With 2013 state legislative sessions now well under way, a number of states are advancing youth-concussion bills.
In Tennessee, a state which currently has no such law on the books, the state Senate unanimously approved legislation by a 30-0 vote on Feb. 28. The bill requires parents to learn about concussions before their children can participate in extracurricular sports; the immediate removal of any student-athlete suspected of suffering a concussion from play; and student-athletes removed from play due to a suspected concussion to obtain written clearance from a health-care provider before returning to play.
Those three specific characteristics mirror Washington state’s Lystedt Law, which the National Football League considers to be model youth-concussion legislation. Tennessee’s bill also would require coaches and school athletic directors to undergo a concussion-recognition and head-injury-safety course on an annual basis. Only about half the states that already have youth-concussion laws require formal training for coaches and/or other school officials.
Tennessee isn’t the only state currently considering youth-concussion legislation, however. Here’s a roundup of what other states are doing, in alphabetical order:
Arkansas: Like Tennessee, Arkansas is one of the few remaining states without any sort of youth-concussion legislation. A bill filed on March 4 aims to change that.
The bill, which was referred to the state’s joint budget committee on the same day it was introduced, seeks to establish a pilot project on concussion management. The state department of education would be allowed to spend up to $1 million on the new project from its General Improvement Fund.
California: Unlike Arkansas and Tennessee, California enacted its original youth-concussion law back in October 2011. Less than 18 months later, it’s already dealing with a bill seeking amendments.
Legislation introduced on Feb. 20 seeks to add private schools to the mix of those required to follow the state’s youth-concussion protocol. The bill also specifies the minimum of what must be included on the concussion-information sheet distributed to parents and guardians (information regarding concussions and their symptoms).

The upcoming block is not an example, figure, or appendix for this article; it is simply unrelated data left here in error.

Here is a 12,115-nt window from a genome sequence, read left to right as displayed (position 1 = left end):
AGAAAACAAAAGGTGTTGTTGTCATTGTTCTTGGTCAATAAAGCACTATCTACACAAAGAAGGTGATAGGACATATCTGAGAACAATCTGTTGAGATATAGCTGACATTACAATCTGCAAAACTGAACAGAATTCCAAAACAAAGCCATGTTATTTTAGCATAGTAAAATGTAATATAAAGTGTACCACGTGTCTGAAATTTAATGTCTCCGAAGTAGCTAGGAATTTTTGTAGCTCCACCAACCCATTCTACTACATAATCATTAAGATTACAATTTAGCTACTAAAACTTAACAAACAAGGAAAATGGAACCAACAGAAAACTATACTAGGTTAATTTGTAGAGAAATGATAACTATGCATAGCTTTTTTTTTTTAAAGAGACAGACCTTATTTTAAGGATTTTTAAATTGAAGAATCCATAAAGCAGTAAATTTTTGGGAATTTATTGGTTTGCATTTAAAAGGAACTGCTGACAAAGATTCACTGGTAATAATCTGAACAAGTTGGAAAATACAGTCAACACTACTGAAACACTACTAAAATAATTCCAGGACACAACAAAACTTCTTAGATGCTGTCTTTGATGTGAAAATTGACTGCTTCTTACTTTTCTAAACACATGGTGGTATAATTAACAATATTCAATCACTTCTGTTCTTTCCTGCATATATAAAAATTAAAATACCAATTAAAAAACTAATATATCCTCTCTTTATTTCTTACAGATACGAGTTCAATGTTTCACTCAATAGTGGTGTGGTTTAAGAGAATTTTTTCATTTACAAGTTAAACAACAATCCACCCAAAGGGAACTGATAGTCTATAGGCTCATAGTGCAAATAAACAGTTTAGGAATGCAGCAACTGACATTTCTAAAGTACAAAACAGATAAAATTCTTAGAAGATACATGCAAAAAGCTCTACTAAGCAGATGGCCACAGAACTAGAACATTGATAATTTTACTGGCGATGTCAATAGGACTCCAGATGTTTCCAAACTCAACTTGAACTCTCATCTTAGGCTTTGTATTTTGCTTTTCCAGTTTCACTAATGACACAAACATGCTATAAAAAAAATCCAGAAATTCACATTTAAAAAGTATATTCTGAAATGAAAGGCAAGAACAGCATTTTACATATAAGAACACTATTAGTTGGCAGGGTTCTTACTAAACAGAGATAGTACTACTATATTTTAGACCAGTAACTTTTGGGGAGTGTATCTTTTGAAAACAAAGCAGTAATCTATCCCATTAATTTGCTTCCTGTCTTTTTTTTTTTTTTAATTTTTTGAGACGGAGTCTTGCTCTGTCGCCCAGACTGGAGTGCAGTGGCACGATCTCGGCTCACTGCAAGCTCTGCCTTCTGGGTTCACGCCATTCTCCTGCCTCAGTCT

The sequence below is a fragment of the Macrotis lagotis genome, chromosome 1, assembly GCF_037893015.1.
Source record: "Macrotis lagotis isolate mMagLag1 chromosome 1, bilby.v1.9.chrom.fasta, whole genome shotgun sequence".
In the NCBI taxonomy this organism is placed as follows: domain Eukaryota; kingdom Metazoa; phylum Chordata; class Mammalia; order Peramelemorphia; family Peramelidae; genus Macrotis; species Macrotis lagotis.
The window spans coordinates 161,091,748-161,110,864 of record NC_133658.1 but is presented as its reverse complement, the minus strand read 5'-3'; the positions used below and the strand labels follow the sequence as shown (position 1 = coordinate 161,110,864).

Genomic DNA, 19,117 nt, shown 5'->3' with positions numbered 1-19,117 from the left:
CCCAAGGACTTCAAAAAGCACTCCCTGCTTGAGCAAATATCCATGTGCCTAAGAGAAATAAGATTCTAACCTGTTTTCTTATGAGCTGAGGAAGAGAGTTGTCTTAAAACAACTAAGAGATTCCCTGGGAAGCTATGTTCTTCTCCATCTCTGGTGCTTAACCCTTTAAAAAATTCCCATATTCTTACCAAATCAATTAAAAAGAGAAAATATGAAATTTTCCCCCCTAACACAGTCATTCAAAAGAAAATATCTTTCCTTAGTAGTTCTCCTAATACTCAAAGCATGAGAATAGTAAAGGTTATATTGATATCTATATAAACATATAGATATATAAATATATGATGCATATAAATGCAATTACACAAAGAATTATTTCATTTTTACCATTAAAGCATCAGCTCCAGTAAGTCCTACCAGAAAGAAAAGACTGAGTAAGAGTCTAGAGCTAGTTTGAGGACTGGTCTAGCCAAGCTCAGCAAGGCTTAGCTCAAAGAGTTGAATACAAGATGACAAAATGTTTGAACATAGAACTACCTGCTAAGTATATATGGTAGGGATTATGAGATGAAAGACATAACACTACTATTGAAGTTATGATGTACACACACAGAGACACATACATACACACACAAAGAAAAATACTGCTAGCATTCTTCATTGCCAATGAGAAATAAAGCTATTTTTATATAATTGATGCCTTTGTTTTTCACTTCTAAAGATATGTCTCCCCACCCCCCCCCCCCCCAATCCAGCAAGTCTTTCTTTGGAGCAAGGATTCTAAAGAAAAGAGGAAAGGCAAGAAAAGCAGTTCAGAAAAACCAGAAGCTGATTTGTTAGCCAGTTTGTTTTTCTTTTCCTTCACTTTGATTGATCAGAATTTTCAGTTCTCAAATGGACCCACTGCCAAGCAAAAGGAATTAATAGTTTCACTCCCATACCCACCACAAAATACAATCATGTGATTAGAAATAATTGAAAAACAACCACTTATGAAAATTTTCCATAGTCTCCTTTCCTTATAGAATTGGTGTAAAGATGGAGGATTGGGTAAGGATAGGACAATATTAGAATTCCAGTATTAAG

Kansas: Like California, Kansas has touted a youth-concussion law since 2011. A bill introduced on Feb. 19 of this year only seeks to make a small change to that existing law.
Under the proposed legislation, a “health-care provider” would no longer have to be licensed by the state board of healing arts to be considered someone who can provide medical clearance to a student-athlete with a potential concussion. The provider would, however, still need to be licensed to practice medicine and surgery, a licensed chiropractor, a licensed optometrist, a licensed advanced-practice registered nurse, or a licensed physician’s assistant to qualify as a health-care provider for these purposes.
Kentucky: Kentucky’s youth-concussion law, initially passed last year, is already facing a major amendment in this legislative cycle. A bill introduced on Feb. 19 aims to expand the law’s coverage beyond public schools to “any city, county, urban-county government, charter county government, consolidated local government, unified local government, special district, or any department, board, or agency ... that manages an athletic program.”
Few states’ youth-concussion laws currently apply to all youth-sports organizations, not just schools. (Minnesota is one state that has such a requirement.) The Kentucky bill was referred to the House education committee on Feb. 20, a day after being introduced.
Oregon: Oregon was one of the first states to pass a youth-concussion law, in 2009, but the original law notably does
A version of this news article first appeared in the Schooled in Sports blog.